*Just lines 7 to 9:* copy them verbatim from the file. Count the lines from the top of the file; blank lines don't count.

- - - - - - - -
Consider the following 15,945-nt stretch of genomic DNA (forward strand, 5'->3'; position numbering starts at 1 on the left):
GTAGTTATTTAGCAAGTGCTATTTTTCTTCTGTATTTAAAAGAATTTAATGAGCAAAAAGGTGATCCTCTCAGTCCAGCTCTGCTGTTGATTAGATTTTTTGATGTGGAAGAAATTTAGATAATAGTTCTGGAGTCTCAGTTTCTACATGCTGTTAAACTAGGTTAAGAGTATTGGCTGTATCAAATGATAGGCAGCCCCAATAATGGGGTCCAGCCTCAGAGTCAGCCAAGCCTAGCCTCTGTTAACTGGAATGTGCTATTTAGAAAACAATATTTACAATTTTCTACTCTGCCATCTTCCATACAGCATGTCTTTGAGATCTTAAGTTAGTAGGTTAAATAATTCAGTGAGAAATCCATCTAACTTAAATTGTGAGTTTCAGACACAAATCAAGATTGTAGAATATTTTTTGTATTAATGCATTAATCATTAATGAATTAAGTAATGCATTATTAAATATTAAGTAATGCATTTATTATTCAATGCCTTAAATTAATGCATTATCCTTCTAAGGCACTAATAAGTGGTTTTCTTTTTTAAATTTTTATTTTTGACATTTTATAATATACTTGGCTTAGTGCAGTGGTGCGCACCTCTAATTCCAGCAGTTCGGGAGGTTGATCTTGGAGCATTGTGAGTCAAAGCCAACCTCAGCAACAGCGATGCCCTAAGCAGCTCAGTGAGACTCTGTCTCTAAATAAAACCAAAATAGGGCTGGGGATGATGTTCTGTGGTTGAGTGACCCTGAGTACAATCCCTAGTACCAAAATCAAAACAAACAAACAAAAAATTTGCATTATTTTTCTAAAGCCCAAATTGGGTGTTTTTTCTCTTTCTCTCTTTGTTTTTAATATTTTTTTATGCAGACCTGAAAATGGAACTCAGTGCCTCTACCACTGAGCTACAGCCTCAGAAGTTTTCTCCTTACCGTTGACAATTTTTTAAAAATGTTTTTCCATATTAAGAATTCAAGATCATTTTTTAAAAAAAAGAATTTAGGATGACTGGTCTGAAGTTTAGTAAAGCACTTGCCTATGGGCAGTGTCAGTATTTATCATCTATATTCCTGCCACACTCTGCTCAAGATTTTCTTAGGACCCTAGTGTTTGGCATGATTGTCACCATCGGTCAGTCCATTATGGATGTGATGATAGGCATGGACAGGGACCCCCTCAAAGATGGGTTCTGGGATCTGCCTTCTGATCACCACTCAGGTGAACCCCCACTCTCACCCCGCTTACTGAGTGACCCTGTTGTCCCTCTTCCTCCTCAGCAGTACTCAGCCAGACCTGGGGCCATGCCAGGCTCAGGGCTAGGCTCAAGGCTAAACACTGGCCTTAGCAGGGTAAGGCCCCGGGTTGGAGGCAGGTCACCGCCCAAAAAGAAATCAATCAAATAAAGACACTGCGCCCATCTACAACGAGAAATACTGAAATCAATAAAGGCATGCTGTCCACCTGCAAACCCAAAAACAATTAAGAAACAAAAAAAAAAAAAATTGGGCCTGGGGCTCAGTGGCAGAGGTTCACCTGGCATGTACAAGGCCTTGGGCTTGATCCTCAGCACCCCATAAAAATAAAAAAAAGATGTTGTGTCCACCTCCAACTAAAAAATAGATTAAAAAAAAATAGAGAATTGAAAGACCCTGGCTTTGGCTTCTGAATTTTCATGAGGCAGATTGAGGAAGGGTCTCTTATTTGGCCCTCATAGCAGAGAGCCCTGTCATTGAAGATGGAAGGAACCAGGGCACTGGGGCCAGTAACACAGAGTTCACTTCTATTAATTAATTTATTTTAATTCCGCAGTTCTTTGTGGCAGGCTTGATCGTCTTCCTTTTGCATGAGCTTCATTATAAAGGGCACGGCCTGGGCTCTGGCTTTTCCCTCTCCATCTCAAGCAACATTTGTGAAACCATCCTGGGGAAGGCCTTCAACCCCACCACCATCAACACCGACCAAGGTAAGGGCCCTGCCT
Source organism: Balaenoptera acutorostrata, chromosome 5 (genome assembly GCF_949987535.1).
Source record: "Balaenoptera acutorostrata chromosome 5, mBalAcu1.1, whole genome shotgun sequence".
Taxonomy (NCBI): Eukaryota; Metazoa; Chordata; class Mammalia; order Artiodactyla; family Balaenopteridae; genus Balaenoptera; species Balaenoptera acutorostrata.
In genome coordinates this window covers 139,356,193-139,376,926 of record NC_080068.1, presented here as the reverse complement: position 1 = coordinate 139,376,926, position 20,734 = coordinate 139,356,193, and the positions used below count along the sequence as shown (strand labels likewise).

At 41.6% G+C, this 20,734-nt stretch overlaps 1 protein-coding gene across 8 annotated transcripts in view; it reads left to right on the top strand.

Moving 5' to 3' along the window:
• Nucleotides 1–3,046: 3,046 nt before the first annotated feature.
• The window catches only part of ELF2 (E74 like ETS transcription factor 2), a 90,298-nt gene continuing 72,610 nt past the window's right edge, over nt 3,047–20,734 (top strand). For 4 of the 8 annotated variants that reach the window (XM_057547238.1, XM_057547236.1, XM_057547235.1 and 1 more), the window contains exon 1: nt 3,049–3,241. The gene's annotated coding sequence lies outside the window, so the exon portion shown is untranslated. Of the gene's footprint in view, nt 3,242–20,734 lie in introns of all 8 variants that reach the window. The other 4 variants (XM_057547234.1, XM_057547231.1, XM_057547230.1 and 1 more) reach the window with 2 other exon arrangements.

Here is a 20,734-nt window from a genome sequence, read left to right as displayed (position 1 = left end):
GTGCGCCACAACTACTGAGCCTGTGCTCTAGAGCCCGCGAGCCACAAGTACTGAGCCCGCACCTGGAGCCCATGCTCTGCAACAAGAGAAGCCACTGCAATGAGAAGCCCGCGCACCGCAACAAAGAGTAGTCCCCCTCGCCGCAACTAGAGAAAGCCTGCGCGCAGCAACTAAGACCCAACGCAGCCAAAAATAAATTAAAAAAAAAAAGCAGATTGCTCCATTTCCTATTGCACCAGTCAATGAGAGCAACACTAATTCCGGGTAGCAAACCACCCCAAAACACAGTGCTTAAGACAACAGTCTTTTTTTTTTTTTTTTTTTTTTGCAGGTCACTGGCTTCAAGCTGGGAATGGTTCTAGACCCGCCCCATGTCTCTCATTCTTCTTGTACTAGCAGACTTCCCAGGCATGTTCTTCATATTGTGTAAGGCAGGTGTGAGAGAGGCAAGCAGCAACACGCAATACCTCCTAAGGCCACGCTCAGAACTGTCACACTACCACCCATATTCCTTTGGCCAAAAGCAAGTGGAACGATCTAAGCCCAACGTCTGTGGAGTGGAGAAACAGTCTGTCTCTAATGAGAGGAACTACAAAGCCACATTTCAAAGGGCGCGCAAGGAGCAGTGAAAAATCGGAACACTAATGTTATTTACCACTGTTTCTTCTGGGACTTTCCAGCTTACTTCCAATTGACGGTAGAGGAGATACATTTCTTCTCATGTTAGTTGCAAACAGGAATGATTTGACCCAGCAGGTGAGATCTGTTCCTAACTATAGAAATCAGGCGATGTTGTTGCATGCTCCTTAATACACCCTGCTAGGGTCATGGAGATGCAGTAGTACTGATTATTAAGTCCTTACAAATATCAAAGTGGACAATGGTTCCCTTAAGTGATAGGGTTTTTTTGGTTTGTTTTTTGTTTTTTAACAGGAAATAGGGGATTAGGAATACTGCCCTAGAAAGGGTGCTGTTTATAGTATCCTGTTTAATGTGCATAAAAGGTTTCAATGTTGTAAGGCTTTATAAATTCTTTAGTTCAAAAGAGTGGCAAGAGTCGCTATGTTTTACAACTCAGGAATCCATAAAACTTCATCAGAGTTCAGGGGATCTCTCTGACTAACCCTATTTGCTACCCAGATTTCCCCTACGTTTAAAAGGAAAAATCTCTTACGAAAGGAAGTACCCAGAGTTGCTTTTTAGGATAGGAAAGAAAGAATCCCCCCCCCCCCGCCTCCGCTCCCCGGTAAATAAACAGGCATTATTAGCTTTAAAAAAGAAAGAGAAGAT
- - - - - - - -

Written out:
At 41.6% G+C, this 20,734-nt stretch overlaps 1 protein-coding gene across 8 annotated transcripts in view; it reads left to right on the top strand.

Moving 5' to 3' along the window:
• Nucleotides 1–3,046: 3,046 nt before the first annotated feature.